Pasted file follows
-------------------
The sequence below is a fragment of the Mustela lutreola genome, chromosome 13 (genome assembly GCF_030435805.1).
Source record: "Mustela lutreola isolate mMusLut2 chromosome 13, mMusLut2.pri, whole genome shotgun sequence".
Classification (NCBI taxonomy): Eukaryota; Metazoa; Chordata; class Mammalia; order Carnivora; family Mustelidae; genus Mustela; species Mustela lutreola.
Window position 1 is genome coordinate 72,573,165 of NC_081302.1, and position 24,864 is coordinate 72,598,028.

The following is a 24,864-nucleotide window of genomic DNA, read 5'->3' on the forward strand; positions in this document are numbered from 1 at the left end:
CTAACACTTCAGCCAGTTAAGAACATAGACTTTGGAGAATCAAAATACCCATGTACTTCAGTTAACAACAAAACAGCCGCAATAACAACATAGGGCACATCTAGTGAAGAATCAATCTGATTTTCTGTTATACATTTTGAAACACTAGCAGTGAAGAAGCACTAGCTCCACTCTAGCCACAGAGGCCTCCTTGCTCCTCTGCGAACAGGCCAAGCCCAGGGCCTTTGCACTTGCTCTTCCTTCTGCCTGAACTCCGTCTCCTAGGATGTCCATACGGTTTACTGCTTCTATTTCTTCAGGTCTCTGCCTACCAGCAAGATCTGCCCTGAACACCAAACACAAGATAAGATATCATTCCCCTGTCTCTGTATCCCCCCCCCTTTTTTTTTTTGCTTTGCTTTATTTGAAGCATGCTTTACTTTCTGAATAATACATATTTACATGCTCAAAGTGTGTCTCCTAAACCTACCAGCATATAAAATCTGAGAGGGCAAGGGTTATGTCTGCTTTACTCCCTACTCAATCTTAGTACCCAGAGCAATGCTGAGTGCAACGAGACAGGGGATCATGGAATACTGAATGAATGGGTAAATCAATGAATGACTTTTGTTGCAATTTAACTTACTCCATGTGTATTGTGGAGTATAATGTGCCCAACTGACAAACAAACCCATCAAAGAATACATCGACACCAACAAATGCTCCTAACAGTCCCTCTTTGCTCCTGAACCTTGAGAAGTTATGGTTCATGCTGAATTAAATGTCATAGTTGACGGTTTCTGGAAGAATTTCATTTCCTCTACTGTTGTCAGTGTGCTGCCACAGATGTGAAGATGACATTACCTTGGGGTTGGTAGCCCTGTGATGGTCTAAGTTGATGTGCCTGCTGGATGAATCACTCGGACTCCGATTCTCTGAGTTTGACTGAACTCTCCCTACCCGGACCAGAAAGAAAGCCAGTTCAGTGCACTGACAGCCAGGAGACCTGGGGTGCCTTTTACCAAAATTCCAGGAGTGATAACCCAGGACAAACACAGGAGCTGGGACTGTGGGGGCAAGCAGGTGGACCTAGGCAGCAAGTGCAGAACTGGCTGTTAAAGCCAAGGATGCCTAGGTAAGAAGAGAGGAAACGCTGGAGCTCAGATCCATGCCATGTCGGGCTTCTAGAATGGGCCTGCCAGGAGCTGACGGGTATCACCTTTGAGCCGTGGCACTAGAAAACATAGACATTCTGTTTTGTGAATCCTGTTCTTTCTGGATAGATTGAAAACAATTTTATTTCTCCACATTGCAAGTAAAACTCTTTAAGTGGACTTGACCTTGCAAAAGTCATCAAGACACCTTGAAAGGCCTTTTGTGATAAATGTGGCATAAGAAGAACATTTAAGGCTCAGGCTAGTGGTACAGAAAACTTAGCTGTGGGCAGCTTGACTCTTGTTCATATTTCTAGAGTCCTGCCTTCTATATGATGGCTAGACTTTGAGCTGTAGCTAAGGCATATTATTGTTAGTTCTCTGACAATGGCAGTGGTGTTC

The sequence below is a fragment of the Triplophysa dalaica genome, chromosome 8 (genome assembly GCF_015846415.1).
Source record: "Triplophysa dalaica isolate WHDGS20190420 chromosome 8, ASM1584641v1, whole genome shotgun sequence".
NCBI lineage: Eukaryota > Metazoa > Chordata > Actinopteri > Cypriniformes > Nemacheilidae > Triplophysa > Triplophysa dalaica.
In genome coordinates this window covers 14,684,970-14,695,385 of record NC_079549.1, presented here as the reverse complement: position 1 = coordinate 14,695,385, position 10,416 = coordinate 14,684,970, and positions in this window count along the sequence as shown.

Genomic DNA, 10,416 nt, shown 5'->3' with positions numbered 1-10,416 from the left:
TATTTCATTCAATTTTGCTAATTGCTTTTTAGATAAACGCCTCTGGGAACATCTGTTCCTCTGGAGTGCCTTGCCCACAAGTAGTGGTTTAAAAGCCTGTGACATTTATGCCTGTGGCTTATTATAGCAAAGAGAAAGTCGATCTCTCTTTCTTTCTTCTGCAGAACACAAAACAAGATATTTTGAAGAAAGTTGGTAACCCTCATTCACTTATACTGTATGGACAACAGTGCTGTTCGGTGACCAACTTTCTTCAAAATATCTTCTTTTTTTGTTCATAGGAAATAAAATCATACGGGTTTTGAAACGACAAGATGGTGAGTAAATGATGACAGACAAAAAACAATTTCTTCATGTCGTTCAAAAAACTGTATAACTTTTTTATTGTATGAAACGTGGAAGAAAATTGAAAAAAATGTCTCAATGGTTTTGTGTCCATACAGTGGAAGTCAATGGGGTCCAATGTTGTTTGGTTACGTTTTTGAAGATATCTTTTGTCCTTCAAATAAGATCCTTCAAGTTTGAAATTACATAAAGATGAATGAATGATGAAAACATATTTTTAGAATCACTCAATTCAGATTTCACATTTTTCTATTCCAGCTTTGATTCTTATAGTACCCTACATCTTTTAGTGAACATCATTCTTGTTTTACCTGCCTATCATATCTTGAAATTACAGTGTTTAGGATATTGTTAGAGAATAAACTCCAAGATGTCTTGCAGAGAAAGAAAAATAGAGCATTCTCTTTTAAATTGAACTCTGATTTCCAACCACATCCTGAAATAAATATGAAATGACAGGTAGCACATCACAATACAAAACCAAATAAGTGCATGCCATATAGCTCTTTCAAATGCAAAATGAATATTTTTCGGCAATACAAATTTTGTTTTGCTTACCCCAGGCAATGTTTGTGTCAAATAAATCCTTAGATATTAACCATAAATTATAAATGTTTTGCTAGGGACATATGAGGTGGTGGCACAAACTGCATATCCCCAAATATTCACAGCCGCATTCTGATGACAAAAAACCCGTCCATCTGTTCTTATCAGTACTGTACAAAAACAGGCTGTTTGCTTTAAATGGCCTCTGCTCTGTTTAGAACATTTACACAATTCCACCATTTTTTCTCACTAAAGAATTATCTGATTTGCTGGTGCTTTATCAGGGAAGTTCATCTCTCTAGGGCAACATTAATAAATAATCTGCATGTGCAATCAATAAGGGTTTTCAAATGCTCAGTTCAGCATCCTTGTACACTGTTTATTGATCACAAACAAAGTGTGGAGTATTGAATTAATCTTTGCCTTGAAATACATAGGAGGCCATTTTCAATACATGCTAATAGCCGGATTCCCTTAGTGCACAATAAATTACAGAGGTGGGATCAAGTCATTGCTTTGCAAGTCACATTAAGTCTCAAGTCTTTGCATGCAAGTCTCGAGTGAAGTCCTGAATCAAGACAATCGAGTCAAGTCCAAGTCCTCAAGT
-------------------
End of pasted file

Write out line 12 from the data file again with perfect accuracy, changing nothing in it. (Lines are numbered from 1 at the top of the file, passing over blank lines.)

TATTTCATTCAATTTTGCTAATTGCTTTTTAGATAAACGCCTCTGGGAACATCTGTTCCTCTGGAGTGCCTTGCCCACAAGTAGTGGTTTAAAAGCCTGTGACATTTATGCCTGTGGCTTATTATAGCAAAGAGAAAGTCGATCTCTCTTTCTTTCTTCTGCAGAACACAAAACAAGATATTTTGAAGAAAGTTGGTAACCCTCATTCACTTATACTGTATGGACAACAGTGCTGTTCGGTGACCAACTTTCTTCAAAATATCTTCTTTTTTTGTTCATAGGAAATAAAATCATACGGGTTTTGAAACGACAAGATGGTGAGTAAATGATGACAGACAAAAAACAATTTCTTCATGTCGTTCAAAAAACTGTATAACTTTTTTATTGTATGAAACGTGGAAGAAAATTGAAAAAAATGTCTCAATGGTTTTGTGTCCATACAGTGGAAGTCAATGGGGTCCAATGTTGTTTGGTTACGTTTTTGAAGATATCTTTTGTCCTTCAAATAAGATCCTTCAAGTTTGAAATTACATAAAGATGAATGAATGATGAAAACATATTTTTAGAATCACTCAATTCAGATTTCACATTTTTCTATTCCAGCTTTGATTCTTATAGTACCCTACATCTTTTAGTGAACATCATTCTTGTTTTACCTGCCTATCATATCTTGAAATTACAGTGTTTAGGATATTGTTAGAGAATAAACTCCAAGATGTCTTGCAGAGAAAGAAAAATAGAGCATTCTCTTTTAAATTGAACTCTGATTTCCAACCACATCCTGAAATAAATATGAAATGACAGGTAGCACATCACAATACAAAACCAAATAAGTGCATGCCATATAGCTCTTTCAAATGCAAAATGAATATTTTTCGGCAATACAAATTTTGTTTTGCTTACCCCAGGCAATGTTTGTGTCAAATAAATCCTTAGATATTAACCATAAATTATAAATGTTTTGCTAGGGACATATGAGGTGGTGGCACAAACTGCATATCCCCAAATATTCACAGCCGCATTCTGATGACAAAAAACCCGTCCATCTGTTCTTATCAGTACTGTACAAAAACAGGCTGTTTGCTTTAAATGGCCTCTGCTCTGTTTAGAACATTTACACAATTCCACCATTTTTTCTCACTAAAGAATTATCTGATTTGCTGGTGCTTTATCAGGGAAGTTCATCTCTCTAGGGCAACATTAATAAATAATCTGCATGTGCAATCAATAAGGGTTTTCAAATGCTCAGTTCAGCATCCTTGTACACTGTTTATTGATCACAAACAAAGTGTGGAGTATTGAATTAATCTTTGCCTTGAAATACATAGGAGGCCATTTTCAATACATGCTAATAGCCGGATTCCCTTAGTGCACAATAAATTACAGAGGTGGGATCAAGTCATTGCTTTGCAAGTCACATTAAGTCTCAAGTCTTTGCATGCAAGTCTCGAGTGAAGTCCTGAATCAAGACAATCGAGTCAAGTCCAAGTCCTCAAGT